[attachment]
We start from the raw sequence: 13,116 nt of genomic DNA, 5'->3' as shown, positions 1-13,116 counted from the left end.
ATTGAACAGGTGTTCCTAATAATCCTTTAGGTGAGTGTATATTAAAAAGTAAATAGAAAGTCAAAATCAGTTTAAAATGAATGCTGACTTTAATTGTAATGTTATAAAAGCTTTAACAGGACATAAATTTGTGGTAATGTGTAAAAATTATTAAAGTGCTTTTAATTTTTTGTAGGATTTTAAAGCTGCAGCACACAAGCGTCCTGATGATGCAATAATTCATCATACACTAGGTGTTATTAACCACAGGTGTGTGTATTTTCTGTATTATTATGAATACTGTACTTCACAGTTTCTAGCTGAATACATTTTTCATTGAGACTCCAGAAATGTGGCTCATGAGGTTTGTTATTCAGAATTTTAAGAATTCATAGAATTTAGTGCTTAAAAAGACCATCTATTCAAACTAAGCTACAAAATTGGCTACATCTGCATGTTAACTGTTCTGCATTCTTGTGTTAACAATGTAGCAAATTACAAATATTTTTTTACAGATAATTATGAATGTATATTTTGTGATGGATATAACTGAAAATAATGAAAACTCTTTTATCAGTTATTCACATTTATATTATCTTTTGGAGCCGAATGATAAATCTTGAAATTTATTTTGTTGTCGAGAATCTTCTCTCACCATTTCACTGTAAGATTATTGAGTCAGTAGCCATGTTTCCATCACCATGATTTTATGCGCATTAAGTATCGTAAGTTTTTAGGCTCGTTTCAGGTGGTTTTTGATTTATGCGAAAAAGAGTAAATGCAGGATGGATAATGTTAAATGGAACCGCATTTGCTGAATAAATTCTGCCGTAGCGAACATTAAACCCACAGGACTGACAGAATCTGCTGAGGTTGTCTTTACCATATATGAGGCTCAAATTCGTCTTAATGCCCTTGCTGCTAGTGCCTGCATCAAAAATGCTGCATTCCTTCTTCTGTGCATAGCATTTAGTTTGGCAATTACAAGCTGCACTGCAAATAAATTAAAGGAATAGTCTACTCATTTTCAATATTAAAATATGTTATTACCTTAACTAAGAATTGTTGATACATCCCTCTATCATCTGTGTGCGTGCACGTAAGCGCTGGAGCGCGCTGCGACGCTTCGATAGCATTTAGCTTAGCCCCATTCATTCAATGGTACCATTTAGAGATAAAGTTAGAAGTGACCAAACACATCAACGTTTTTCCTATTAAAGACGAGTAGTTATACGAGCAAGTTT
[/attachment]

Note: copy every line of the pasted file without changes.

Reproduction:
We start from the raw sequence: 13,116 nt of genomic DNA, 5'->3' as shown, positions 1-13,116 counted from the left end.
ATTGAACAGGTGTTCCTAATAATCCTTTAGGTGAGTGTATATTAAAAAGTAAATAGAAAGTCAAAATCAGTTTAAAATGAATGCTGACTTTAATTGTAATGTTATAAAAGCTTTAACAGGACATAAATTTGTGGTAATGTGTAAAAATTATTAAAGTGCTTTTAATTTTTTGTAGGATTTTAAAGCTGCAGCACACAAGCGTCCTGATGATGCAATAATTCATCATACACTAGGTGTTATTAACCACAGGTGTGTGTATTTTCTGTATTATTATGAATACTGTACTTCACAGTTTCTAGCTGAATACATTTTTCATTGAGACTCCAGAAATGTGGCTCATGAGGTTTGTTATTCAGAATTTTAAGAATTCATAGAATTTAGTGCTTAAAAAGACCATCTATTCAAACTAAGCTACAAAATTGGCTACATCTGCATGTTAACTGTTCTGCATTCTTGTGTTAACAATGTAGCAAATTACAAATATTTTTTTACAGATAATTATGAATGTATATTTTGTGATGGATATAACTGAAAATAATGAAAACTCTTTTATCAGTTATTCACATTTATATTATCTTTTGGAGCCGAATGATAAATCTTGAAATTTATTTTGTTGTCGAGAATCTTCTCTCACCATTTCACTGTAAGATTATTGAGTCAGTAGCCATGTTTCCATCACCATGATTTTATGCGCATTAAGTATCGTAAGTTTTTAGGCTCGTTTCAGGTGGTTTTTGATTTATGCGAAAAAGAGTAAATGCAGGATGGATAATGTTAAATGGAACCGCATTTGCTGAATAAATTCTGCCGTAGCGAACATTAAACCCACAGGACTGACAGAATCTGCTGAGGTTGTCTTTACCATATATGAGGCTCAAATTCGTCTTAATGCCCTTGCTGCTAGTGCCTGCATCAAAAATGCTGCATTCCTTCTTCTGTGCATAGCATTTAGTTTGGCAATTACAAGCTGCACTGCAAATAAATTAAAGGAATAGTCTACTCATTTTCAATATTAAAATATGTTATTACCTTAACTAAGAATTGTTGATACATCCCTCTATCATCTGTGTGCGTGCACGTAAGCGCTGGAGCGCGCTGCGACGCTTCGATAGCATTTAGCTTAGCCCCATTCATTCAATGGTACCATTTAGAGATAAAGTTAGAAGTGACCAAACACATCAACGTTTTTCCTATTAAAGACGAGTAGTTATACGAGCAAGTTT